Weatherill rightly notes that once a notification of an intention to withdraw is made, the process of withdrawal is tightly regulated by EU institutions and its procedures for decision-making. From that point, the process appears to be out of the hands of the withdrawing state. And certainly one can find statements emanating from the institutions that revocation would need to be subject to institutional control.

Nonetheless, there is also a very practical issue. While it is true that Article 50 proceduralises the negotiation of a withdrawal agreement, if the ability of a state to withdraw its notification is also to be subject to the agreement and consent of the EU and its Member States what procedural rules should we read in? Would it be a qualified majority of members of the Council or would consensus be needed? Would the consent of the EP also be required? Or would the absence of a procedure within the framework of the EU treaties mean that a Decision of the Heads of State and Governments of the Member States would be the more appropriate means of imposing conditions on the exercise of a right to revoke a notified intention to withdraw or would that be potentially inconsistent with the treaties? It is not enough to suggest that revocation be made conditional without it being at all clear either what the procedures would be for imposing any conditions or what form such consent and agreement would take.

Mac Amhlaigh raises a more general moral hazard argument in worrying that states may threaten withdrawal in order to seek to gain political advantage within the EU and then revoke any notified intention to withdraw. But as he admits this is an argument that applies regardless of whether revocation is unilateral or not. In any event, it may overstate the power that a state can wield once it triggers the Article 50 process.

But clearly we can accept that the EU and its Member States do have interests they would seek to protect in the event that the UK wished to revoke its withdrawal notice. The issue is whether legally they can do so and, more precisely, what role should the Court of Justice play in policing attempts to render a right to revoke conditional.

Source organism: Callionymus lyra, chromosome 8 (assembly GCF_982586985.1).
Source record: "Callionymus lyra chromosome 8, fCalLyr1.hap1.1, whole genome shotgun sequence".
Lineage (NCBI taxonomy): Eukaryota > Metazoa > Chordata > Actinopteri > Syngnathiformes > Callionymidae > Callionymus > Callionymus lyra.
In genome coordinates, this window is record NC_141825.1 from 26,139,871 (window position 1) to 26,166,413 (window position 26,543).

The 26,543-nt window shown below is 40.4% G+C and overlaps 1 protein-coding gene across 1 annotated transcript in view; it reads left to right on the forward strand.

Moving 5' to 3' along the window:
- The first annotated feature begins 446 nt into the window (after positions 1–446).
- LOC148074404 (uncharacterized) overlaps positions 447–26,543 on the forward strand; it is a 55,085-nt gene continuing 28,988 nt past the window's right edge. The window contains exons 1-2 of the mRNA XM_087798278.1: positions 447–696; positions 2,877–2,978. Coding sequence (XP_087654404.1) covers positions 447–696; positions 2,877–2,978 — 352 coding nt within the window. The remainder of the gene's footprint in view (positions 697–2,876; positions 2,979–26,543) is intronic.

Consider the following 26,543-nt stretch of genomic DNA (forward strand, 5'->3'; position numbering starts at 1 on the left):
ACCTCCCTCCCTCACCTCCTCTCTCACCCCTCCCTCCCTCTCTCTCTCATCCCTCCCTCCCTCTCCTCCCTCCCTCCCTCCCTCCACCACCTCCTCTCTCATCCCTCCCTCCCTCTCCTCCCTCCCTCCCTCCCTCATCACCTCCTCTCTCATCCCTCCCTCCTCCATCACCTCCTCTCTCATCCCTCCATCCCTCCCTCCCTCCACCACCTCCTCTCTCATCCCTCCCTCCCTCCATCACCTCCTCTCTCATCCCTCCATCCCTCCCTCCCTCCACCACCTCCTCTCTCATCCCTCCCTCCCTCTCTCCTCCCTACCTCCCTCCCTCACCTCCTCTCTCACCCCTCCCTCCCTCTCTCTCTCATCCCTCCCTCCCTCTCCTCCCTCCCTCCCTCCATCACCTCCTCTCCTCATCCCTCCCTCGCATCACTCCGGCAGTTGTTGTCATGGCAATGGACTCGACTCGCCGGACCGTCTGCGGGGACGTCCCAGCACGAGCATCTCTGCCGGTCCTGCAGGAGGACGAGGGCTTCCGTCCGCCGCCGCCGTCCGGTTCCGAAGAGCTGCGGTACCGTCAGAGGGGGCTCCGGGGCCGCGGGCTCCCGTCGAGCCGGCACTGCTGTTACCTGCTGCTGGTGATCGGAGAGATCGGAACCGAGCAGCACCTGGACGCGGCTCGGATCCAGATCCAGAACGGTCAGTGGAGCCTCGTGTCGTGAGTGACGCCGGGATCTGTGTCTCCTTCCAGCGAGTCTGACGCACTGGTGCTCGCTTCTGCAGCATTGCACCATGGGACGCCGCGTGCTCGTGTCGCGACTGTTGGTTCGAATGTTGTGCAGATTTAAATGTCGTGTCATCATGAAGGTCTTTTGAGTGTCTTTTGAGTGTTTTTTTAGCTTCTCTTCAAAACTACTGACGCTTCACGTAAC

The first point to make is that Court will be highly reluctant to impose ex ante bright line demands not least because it will want to avoid the accusation of making policy choices or of legislating.  A good faith obligation, for example, would impose a relatively open-textured norm. However, the Court is more likely to prefer the EU principle of ‘sincere cooperation’. In that respect, an analogy might be drawn with the right of the Commission to withdraw a legislative proposal once the EU legislature has begun its deliberations. In legal proceedings before the Court (Case C-409/13, Council v Commission (MFA)), the Commission established its right to withdraw its proposal. However, the Court insisted that withdrawal of a proposal had to have ‘due regard to the principle of sincere cooperation’. In the context of the litigation it was possible for the Court to seek to verify whether that principle had been breached. This leads to the second point, namely, that the Court will be unlikely to elaborate on what breach of that principle might look like in the abstract, preferring instead to state the norm and then leave it to any subsequent litigation to determine whether there had been any breach. The final point is that if the withdrawing state and the other Member States do enter into an agreement in the context of a revocation of a withdrawal notice, any such agreement must respect the treaties, including the institutional balance. Crucially, any such agreement could not alter the treaties.

Even if the Court accepts the reference and finds that the UK does have a right to withdraw its Article 50 withdrawal notification –  subject to the requirements of sincere cooperation and fidelity to the treaties – it is far from obvious that the UK Government intends to change its mind. If, however, there is no deal agreed or if an agreed deal is rejected by MPs, then the issue of leaving the EU without a deal, or seeking to remain in the EU will become an intense political issue. The ruling of the Court will be an unwelcome Christmas present for one or other side in the polarised world of Brexit politics.